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Monthly Archives: August 2006

Our issue for August 19, 2006


August 19, 2006 Issue


Main Features


Cover: The Life and Times and the Supplement of Alfonso Yuchengco

By Ricky S. Torre and Butch Serrano


1. Disorder Rules

Malacañang is forcing another confrontation with the Senate in the Supreme Court by pressing its policy of concealment to avoid explaining the mess that it has made of the evacuation of Filipino migrants trapped in the fighting in Lebanon. The Palace keeps to refuse to allow government officials to appear in the Senate investigation into the disposition of the Overseas Workers Welfare Fund. There’s more than P7 billion there in the migrants’ money, but the migrants in Lebanon are getting out in trickles on charity from the International Organization for Migration and from a Greek shipping magnate. Sen. Richard Gordon, chairman of the foreign relations committee who has introduced legislation that would amend the migrants law, and Sen. Jinggoy Estrada, chairman of the labor committee, cannot get intelligent answers to questions about the chaotic evacuation and the Palace, twisting the Supreme Court ruling on EO 464 is insisting on guidelines for the appearance of government officials at Senate inquiries: the court has ruled that the Senate has power to summon officials to investigations in aid of legislation, but the Palace is ignoring that part of the ruling and claiming it has the right to refuse to allow officials to go to congressional questionings. That is the question hour, but the Palace is pretending not to know the difference. It has something to hide, of course, the transfer of OWWA funds to Philhealth for use in President Arroyo’s 2004 presidential campaign is an issue that remains unexplained. The fighting between Israeli forces and Hezbollah guerrillas intensifies ahead of UN Security Council action and the danger has reached Filipinos in Haifa. Two weeks into the operation, the government has yet to show any kind of organization in coming to the aid of the migrants. Two vessels of the Coast Guard have been ordered to Lebanon but the vessels cannot leave Manila port because nobody ordered funds for the mission.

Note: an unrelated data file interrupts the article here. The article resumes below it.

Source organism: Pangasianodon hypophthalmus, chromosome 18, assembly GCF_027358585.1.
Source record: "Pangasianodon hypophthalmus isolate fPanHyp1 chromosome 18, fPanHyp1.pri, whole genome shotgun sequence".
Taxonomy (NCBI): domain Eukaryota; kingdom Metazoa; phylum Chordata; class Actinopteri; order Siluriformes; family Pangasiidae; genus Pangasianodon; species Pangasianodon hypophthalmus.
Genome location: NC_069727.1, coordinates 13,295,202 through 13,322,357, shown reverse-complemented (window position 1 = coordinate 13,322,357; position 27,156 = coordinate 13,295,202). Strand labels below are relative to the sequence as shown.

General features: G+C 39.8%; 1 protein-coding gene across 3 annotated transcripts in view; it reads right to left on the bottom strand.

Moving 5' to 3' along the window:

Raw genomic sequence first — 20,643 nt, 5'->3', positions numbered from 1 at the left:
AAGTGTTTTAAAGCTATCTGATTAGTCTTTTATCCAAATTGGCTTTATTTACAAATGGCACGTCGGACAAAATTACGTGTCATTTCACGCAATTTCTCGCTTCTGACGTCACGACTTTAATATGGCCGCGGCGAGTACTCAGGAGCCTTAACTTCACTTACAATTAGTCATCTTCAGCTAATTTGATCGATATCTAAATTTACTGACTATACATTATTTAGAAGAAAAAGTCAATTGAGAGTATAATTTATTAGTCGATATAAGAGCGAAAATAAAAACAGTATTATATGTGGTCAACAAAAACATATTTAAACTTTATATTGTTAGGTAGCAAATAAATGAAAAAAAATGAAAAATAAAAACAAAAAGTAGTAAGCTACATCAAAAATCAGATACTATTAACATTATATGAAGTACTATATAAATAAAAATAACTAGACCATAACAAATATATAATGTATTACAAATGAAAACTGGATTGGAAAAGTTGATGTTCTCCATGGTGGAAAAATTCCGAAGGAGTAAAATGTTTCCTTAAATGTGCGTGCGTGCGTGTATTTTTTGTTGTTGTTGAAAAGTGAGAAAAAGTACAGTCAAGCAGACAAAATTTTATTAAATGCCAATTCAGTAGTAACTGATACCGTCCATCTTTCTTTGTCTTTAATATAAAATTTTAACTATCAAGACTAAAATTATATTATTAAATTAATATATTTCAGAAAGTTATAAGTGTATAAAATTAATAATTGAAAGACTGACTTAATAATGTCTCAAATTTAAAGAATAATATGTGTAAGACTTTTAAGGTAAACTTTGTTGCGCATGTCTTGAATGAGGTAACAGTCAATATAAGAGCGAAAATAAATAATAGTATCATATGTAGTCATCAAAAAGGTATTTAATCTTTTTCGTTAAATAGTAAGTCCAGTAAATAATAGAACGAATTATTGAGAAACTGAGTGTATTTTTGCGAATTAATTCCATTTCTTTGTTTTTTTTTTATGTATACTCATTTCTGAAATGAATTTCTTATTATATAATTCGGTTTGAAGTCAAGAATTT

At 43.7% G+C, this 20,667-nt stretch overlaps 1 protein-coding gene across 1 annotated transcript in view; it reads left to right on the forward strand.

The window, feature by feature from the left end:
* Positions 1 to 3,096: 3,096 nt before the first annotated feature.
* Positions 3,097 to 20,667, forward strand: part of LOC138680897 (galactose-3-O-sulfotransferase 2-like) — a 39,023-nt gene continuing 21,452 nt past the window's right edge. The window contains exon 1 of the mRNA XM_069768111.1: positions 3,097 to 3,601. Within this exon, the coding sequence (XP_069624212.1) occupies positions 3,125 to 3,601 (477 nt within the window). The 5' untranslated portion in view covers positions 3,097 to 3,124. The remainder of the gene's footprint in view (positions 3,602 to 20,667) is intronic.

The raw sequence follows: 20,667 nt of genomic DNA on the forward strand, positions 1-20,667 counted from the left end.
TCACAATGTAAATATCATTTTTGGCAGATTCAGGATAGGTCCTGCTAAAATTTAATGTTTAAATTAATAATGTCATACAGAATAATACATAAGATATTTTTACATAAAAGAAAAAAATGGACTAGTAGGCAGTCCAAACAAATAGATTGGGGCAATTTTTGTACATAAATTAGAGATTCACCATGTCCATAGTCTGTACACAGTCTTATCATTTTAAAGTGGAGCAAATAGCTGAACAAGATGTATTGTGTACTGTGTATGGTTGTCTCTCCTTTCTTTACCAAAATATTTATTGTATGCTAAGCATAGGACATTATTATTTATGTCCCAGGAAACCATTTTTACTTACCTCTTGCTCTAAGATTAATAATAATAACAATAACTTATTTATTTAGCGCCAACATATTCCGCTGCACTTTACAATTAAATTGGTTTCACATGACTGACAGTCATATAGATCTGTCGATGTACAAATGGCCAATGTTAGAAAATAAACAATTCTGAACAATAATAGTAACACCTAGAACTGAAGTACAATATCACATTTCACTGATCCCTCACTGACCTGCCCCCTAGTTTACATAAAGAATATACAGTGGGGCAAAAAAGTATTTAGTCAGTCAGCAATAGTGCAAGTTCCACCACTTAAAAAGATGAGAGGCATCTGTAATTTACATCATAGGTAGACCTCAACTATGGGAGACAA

By Guiller de Guzman and Wendell Vigilia


2. The Monkey Business Begins

Lakas Rep. Simeon Datumanong of Maguindanao, chairman of the House Committee on Justice, has promised Malacañang that “if all goes well,” the second attempt by the opposition to impeach President Arroyo will be over in six session days. The first day is Tuesday and sure enough the majority allies of Mrs. Arroyo on the committee kill seven of the eight complaints filed against Mrs. Arroyo on the technicality that these have been brought within the constitutional ban on bringing more than one impeachment complaint against the same official in one year. Only the complaint brought by 10 Cabinet members and presidential advisers and the Black and White Movement remains for determination of sufficiency in form and substance. Form is no problem. Substance means evidence, and the majority is determined not to allow the minority to present evidence at the committee level. And that means this complaint, too, is dead. Does the minority have a Plan B?

By Guiller de Guzman and Wendell Vigilia


3. Root of Disunity

What good are talks for cooperation and unity if the administration is imposing as ground rule not touching the question of the legitimacy of President Arroyo’s rule? That’s telling people to just go on after being robbed on the highway, as if nothing happened. This is exactly what the administration wants to happen in calling that secret meeting between its representatives and leaders of the opposition and the Catholic church. The church has been the first to balk at the brazenness of it. Imagine a prepared statement of unity to be signed by the president of the bishops conference. What made Malacañang even think of preparing a statement of unity and expect the church to sign it? The opposition and the church are not averse to working with the administration for a national agenda, even for unity. But first Mrs. Arroyo must prove to the nation that she is the truly elected president of the Philippines, because it is the question of her presidency’s legitimacy that is causing disunity in this country.